Losing the Tether: First thoughts on Sig City of Blades

Sig: City of Blades is based on Sig: Manual of the Primes and Blades in the Dark

Sig: City of Blades, released earlier this year by Genesis of Legend Publishing, is a Forged in the Dark game of cosmopolitan planar fantasy. The overlap of these two genres (that is, ‘Forged in the Dark’ and ‘cosmopolitan planar fantasy’) is Sig‘s main selling point, and it’s a good one. Each of the genres is fun and interesting in its own right, yet they feel like they fit together so perfectly that they were almost designed for each other. And yet Sig: City of Blades is the first game that combines them.

For the past few weeks, I’ve been digesting the Sig: City of Blades rulebook with the intention of running a campaign for my friends. I’ve also been re-reading its direct antecedents in its genres, Blades in the Dark and Sig: Manual of the Primes, for background, context and inspiration. The tone of Sig: City of Blades suits my personal style (less grim than other Forged in the Dark games I’ve played) and the art and production design is gorgeous, so I started the process with very high hopes.

However, I’ve come to the conclusion that this is a game I will probably never run. There are too many little things that bug me, that are inconsistent or confusing. None of them make the game unplayable, but there are so many that my mantra while playing would be “Just don’t think about it too much”, and that’s not a very satisfying mindset to have as a GM (especially when many previous games in its genres have rewarded deeper understanding).

What I’m going to do in this blog is share some of my little concerns, as well as any ideas I’ve had on changes that could address them. There will be some overlap with things that Paul Beakley brought up in his excellent deep dive into Sig, which I recommend reading, but I feel I have a sufficiently different perspective even when we raise the same points. (I come from a background of planar fantasy while Paul doesn’t, but Paul also ran the game whereas my impressions are from reading the book only.)

There’s a lot of promise in Sig: City of Blades, and a lot of excellent pieces that I feel ultimately don’t all fit together. I still hope that one day we’ll get a game that perfectly blends Forged in the Dark design with cosmopolitan planar fantasy, but whether that game will be Sig: City of Blades or something else I’m not sure.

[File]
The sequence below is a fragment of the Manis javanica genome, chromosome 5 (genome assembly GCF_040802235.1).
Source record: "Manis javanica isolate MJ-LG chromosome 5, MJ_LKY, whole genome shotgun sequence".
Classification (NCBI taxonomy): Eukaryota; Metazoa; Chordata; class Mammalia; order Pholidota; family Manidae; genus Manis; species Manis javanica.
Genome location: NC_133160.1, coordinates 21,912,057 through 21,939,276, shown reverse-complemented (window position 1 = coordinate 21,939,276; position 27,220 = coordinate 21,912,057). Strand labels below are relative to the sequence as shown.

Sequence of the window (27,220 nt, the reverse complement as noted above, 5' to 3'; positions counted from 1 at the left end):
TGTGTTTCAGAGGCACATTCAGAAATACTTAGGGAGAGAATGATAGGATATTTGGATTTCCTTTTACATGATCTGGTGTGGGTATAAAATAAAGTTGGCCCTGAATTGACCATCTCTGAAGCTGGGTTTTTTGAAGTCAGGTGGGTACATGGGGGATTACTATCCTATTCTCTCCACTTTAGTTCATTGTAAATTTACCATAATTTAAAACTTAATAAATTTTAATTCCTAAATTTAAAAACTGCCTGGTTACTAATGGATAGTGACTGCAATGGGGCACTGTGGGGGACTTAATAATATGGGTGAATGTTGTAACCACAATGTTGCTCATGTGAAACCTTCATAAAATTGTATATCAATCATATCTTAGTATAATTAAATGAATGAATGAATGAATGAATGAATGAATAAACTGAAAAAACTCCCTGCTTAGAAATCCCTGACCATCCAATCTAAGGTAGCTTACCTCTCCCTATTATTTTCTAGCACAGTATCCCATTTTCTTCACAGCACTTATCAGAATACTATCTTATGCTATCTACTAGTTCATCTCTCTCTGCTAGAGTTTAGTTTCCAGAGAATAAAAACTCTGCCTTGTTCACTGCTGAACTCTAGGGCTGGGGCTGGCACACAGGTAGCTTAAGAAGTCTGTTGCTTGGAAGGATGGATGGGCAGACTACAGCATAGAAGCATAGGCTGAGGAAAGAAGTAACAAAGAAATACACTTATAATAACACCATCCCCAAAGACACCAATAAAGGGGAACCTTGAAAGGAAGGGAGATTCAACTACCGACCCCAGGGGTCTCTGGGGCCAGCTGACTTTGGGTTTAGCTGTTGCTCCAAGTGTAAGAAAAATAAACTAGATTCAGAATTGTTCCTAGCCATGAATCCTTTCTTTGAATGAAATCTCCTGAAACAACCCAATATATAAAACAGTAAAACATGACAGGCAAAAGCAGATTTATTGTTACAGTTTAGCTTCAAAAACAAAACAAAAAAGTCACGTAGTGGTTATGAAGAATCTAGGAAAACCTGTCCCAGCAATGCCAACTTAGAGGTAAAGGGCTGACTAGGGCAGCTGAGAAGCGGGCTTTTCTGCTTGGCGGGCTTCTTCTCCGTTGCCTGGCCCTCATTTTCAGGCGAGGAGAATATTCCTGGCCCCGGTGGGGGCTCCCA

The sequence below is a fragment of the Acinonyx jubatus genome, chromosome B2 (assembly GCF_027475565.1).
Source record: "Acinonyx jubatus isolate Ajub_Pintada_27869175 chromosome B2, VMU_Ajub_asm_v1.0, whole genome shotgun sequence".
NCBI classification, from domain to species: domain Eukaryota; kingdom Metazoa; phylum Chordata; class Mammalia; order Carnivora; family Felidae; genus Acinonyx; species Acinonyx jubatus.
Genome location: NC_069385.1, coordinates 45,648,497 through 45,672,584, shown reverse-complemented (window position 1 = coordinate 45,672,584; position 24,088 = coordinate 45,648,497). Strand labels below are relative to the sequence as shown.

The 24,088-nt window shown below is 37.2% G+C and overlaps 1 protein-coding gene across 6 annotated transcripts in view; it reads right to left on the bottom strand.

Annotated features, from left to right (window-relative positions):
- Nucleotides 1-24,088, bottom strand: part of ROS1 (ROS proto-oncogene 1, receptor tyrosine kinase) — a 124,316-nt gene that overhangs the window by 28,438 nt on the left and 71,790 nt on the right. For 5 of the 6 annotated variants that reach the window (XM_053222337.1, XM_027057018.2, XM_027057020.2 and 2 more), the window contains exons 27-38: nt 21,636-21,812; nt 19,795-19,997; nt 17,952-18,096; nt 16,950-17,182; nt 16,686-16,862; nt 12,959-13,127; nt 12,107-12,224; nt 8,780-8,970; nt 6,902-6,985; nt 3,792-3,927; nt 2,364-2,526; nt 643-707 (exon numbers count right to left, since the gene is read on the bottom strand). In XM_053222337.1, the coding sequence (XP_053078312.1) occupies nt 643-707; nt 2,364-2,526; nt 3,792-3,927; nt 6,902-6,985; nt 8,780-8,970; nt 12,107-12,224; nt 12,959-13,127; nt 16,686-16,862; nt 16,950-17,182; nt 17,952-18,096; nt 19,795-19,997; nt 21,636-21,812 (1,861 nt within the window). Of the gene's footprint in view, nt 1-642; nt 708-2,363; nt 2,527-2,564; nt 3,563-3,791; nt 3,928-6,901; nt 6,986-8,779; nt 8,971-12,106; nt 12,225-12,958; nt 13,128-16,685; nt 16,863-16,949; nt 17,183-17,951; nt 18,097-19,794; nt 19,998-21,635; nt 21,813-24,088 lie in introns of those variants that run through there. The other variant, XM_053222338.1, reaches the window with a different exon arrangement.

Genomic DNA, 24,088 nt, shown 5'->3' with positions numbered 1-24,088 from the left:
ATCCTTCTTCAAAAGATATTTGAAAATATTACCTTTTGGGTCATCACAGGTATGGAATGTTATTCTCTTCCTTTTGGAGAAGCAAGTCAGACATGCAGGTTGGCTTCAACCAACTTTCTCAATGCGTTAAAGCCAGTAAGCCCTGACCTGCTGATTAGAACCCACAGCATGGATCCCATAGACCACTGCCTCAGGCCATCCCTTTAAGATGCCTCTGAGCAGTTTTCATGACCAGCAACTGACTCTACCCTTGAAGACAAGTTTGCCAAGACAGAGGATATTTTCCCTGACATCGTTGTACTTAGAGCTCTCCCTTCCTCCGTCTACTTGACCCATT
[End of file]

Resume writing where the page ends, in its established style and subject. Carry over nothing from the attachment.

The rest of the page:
Freebooters, Factions and Factotums

The player characters and their role in the game are described inconsistently in different parts of the rulebook. Throughout the book, they are called ‘Freebooters’ and described (like the underdog scoundrels from Blades in the Dark) as taking dangerous jobs for money and longing for a comfortable retirement from their harsh life. The term ‘Freebooter’ was used in Sig: Manual of the Primes and The Planarch Codex (a Dungeon World planar fantasy hack by J Walton), in which the term referred to independent brigands who use the city of Sig (or Dis in The Planarch Codex) as a staging ground to launch raids on other planes and worlds throughout the multiverse.

And yet, the rules make clear that the player characters all work exclusively for a single faction, and work to support that faction’s interests within the city. The crew isn’t just a team of criminals that the faction has hired, but an organisation with a storied history connected with the faction. For example, the Glimmer Knights (a crew connected to the Performers Guild) are “an ancient Polari chivalric order”; the Order of Ashen Keys (connected to the Sage Collegium) are “a secretive group of mercenary warcasters” who have preserved forbidden lore for “generations upon generations”.

To fix this, a GM just needs to modify their language. Don’t call the player characters ‘Freebooters’ (but the term is still ok when referring to multiversal raiders), and don’t treat them as mercenaries or scoundrels trying to make a buck. Instead, lean more heavily on the concept of the players as faction representatives, and call them ‘Factotums’ (or, in common parlance perhaps, ‘Troubleshooters’).

The word ‘Factotum’ also has a history in planar fantasy, being used in the Planescape campaign setting (the originator of the cosmopolitan planar fantasy genre) as a low-ranking faction member. However, my use of it is closer to the actual definition of the word, and would refer to faction associates who operate outside the faction’s normal hierarchy and who do anything and everything the faction requires, even outside the usual purview of faction members. For factions down on their luck, reduced to a single Claim in the whole of the city (as the player characters start the game), Factotums are responsible for doing whatever is needed to get the faction back on top.